Among cave- and mine-roosting bats, when conditions allow colonies to grow, subpopulations will often move out of primary roosts and colonize other subterranean sites where conditions are similar, if less than optimal. Bats may move among the primary roosts and its satellites. The satellite colonies are vital for continued population growth, maintaining genetic diversity within the species and as reservoirs that could escape catastrophic incidents at the main roost and rebuild the population. Losing current and potential satellite mines would have serious impacts on the long-term success of the Copper Mountain colony.

And the national monument provides less of a safe haven for plants and ­animals than you might suppose. Ranching and mining have left slow-healing scars on the landscape. More recent visitors also leave their mark. Up to a million undocumented immigrants cross the border illegally each year and trek northward across the monument. Empty water jugs, worn-out clothing and assorted trash are discarded along their footpaths, and the few available water holes and other habitats, including some mines, are disturbed. More ominously, the area has seen a recent surge in drug smuggling since the construction of the U.S.-Mexico border wall. Hence the well-armed National Park Service rangers who accompanied us every time we left the safety of the Visitors Center/Campground area and ventured into the "Red Zone." We encountered no smugglers, but the guards were nonetheless a comfort.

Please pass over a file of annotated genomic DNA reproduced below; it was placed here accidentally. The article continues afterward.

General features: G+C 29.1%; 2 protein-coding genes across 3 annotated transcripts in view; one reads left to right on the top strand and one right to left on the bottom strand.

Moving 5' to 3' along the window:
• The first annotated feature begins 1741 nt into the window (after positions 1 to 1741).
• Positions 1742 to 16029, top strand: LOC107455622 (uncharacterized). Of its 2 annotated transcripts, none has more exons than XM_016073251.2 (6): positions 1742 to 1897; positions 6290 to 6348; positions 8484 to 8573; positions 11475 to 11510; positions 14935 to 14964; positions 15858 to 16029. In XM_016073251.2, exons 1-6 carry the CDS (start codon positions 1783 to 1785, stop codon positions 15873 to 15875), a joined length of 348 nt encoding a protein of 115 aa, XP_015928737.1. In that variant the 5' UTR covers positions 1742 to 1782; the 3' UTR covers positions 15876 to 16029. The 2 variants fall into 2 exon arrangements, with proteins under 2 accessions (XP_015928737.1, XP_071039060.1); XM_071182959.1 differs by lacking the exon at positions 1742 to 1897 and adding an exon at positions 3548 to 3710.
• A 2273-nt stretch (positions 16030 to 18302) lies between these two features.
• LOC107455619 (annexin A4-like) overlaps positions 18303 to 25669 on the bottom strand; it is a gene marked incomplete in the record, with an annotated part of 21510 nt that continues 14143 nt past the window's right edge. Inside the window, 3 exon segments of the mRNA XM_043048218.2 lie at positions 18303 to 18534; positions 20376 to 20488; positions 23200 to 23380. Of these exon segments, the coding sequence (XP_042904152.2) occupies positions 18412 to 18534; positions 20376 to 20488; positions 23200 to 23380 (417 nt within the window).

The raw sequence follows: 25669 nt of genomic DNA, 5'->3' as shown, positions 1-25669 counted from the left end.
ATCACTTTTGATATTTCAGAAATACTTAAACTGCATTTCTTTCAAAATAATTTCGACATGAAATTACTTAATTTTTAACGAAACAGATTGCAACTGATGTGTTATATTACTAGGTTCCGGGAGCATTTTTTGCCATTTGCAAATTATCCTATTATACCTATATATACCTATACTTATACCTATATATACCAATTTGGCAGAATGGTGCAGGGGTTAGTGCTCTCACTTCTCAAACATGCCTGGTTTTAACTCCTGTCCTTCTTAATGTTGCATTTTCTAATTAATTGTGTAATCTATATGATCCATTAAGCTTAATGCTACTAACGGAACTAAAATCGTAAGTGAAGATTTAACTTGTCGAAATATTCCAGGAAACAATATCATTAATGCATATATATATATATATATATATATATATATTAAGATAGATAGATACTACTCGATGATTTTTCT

Meanwhile, more than a century of mining for gold, silver, copper and other minerals left hundreds of abandoned mines and prospects spread across the monument. Today, many of them provide shelter for desert tortoises, collared peccary, cougars, woodrats and, of course, bats. They also house an array of historical and cultural artifacts. Unfortunately, many of these open and untended shafts present a hazard to humans.